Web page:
'Date'[Calendar Year]

The summarize function should look familiar to you. It pulls product and sales information from several tables. We then filter the data based on the Calendar Year column so that our results include only those years after 2006.

Adding Columns

At times, you might want to add columns to a table without grouping or summarizing that data. One way to do this is to use the addcolumns function, as shown in the following example:

evaluate
(
   filter
   (
      addcolumns
      (
         'Product',
         "Net Profit", 'Product'[List Price] - 'Product'[Standard Cost]
       ),
       'Product'[List Price] > 0
   )
)
order by
   'Product'[ProductKey]

In our example, we once again we start with a filter function, but this time, as our first argument, we use the addcolumns function to return a table. The addcolumns function takes as its first argument a table or table expression. In this case, we’re using the Product table. After we specify our table, we add a definition for a calculated column, just like we did with the summarize function. In this case, however, the column is named Net Profit, and the column’s values are based on an expression that subtracts the Standard Cost value from the List Price column. We then filter our results so that only rows with a List Price value greater than 0 are included in the result set. Figure 9 shows part of the results returned by the DAX statement. Notice the Net Profit column added after all the table’s other columns.

Figure 9: Adding columns to a table

Of course, you’ll often want to be more specific with your table expression, rather than simply returning the entire table. For example, you can use the summarize function as your table expression. In fact, the addcolumns function can be particularly helpful when used in conjunction with the summarize function.

Let’s take a step back. As you’ll recall from earlier examples, we used the summarize function to add the Total Sales Amount and Total Cost computed columns to our result set. However, in some cases, you’ll see better performance if you use the addcolumns function to create those columns, rather than creating the computed columns within the summarize function, as shown in the following example:

evaluate
(
   filter
   (
      addcolumns
      (
         summarize
         (
            'Internet Sales',
            'Product'[Product Name],
            'Product Subcategory'[Product Subcategory Name],
            'Product Category'[Product Category Name],
            'Date'[Calendar Year]
         ),
         "Total Sales Amount", calculate(sum('Internet Sales'[Sales Amount])),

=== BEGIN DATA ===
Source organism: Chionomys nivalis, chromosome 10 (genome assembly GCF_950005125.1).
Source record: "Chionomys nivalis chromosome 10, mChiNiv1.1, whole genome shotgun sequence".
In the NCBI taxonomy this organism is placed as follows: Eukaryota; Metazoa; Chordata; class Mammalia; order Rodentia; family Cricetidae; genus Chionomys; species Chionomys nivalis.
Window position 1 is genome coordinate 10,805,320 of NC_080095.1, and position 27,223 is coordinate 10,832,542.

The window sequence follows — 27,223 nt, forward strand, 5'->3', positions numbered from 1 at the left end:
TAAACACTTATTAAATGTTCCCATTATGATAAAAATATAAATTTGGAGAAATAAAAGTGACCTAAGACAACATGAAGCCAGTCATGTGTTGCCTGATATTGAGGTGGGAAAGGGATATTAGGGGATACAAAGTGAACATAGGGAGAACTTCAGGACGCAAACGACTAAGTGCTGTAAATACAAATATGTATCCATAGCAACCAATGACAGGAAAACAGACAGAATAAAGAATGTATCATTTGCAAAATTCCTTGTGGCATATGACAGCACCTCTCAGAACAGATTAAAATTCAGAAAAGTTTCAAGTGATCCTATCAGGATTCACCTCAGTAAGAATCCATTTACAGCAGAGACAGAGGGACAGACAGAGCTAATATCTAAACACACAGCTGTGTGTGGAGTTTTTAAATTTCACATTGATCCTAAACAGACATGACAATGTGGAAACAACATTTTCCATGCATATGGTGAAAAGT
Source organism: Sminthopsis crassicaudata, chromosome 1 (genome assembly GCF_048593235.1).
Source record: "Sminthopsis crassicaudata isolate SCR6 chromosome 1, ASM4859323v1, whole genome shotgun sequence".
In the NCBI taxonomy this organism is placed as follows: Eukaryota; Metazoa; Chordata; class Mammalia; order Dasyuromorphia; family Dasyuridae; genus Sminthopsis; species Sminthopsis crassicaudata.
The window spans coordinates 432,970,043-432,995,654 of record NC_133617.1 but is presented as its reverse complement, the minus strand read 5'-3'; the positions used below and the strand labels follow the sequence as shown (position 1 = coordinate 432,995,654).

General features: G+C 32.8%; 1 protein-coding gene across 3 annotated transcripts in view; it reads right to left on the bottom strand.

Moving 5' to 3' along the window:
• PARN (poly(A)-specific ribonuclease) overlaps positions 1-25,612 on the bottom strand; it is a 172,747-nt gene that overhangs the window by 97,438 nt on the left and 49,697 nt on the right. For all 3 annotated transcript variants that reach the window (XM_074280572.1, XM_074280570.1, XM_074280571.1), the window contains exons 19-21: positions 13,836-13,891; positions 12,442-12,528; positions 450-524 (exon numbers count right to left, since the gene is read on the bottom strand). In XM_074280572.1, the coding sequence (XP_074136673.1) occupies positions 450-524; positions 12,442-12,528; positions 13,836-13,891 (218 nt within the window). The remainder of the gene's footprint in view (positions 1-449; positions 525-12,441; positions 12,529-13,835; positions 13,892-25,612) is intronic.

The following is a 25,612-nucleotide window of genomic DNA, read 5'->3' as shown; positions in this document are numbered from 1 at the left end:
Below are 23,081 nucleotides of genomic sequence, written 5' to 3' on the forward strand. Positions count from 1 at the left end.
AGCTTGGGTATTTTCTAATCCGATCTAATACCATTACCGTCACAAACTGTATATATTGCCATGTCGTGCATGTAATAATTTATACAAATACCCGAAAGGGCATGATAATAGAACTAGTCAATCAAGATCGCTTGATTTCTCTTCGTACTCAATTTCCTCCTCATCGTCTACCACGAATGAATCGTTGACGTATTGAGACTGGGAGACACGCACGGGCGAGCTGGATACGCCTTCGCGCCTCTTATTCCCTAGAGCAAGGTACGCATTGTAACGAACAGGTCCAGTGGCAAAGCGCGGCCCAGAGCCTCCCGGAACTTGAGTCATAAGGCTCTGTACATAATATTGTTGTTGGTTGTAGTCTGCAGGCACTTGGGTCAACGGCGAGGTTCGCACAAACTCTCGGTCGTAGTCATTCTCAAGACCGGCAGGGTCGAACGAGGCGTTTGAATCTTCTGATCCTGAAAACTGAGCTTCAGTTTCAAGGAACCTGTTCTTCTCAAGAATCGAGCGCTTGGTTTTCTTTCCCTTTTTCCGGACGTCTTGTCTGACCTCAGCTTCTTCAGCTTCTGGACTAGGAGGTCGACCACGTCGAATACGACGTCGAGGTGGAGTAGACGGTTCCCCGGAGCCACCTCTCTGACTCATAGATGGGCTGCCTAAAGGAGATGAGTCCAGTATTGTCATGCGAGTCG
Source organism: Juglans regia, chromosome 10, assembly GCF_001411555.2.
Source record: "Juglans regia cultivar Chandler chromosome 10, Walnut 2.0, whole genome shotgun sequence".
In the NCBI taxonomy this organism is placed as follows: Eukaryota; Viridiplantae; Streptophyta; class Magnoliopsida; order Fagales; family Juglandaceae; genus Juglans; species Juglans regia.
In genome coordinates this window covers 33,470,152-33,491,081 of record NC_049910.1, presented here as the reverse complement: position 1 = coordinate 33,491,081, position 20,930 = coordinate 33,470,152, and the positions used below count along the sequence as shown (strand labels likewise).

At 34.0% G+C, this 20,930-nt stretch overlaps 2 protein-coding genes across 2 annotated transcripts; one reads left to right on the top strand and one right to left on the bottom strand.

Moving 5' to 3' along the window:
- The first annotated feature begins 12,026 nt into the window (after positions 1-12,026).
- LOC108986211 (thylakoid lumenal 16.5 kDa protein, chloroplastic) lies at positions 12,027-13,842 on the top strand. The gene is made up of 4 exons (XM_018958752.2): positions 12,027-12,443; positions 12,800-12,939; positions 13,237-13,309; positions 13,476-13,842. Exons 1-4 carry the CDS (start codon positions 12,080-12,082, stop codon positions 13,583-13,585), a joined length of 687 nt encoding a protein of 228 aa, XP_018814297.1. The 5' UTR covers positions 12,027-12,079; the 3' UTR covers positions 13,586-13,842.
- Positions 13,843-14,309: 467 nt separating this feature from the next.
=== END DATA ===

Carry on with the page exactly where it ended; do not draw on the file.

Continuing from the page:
"Total Cost", calculate(sum('Internet Sales'[Total Product Cost]))
      ),
      'Date'[Calendar Year] > 2006
   )
)
order by
   'Product'[Product Name],
   'Date'[Calendar Year]

In this case, the summarize function specifies only the columns on which to group the data. The function returns a table as the first argument to the addcolumns function. We can then add our computed columns as arguments to the addcolumns function. The only thing to remember, however, if we add columns in this way and those columns aggregate data, we must also use the calculate function to call our aggregated column. (This has to do with the context in which DAX evaluates data.) Figure 10 shows part of the results returned by the DAX statement.

Figure 10: Adding columns when summarizing data

Using the addcolumns function to add computed columns works in most, but not all, situations. For example, you cannot use this approach when you want to use the ROLLUP function. (Be sure to check the DAX documentation for specifics on when to use addcolumns.) However, when you can use the addcolumns function in conjunction with the summarize function, you should see better performance.

Moving Ahead with DAX

Now that you’ve gotten a taste of how to use DAX to retrieve tabular data, you should be ready to start putting DAX to work. Keep in mind, however, that what we’ve covered here only scratches the surface of what you can do with DAX. It is a surprisingly rich language that includes a number of methods for retrieving and summarizing data. In future articles in this series, we’ll look at how to access a tabular data from other client applications, often using DAX in the process. What you’ve learned in this article should provide you with the foundation you need to facilitate that data access. Keep in mind, however, that the better you understand DAX, the better you’ll be able to make use of your tabular data.

Robert Sheldon

Author profile:

After being dropped 35 feet from a helicopter and spending the next year recovering, Robert Sheldon left the Colorado Rockies and emergency rescue work to pursue safer and less painful interests—thus his entry into the world of technology. He is now a technical consultant and the author of numerous books, articles, and training material related to Microsoft Windows, various relational database management systems, and business intelligence design and implementation. He has also written news stories, feature articles, restaurant reviews, legal summaries, and the novel 'Dancing the River Lightly'. You can find more information at http://www.rhsheldon.com.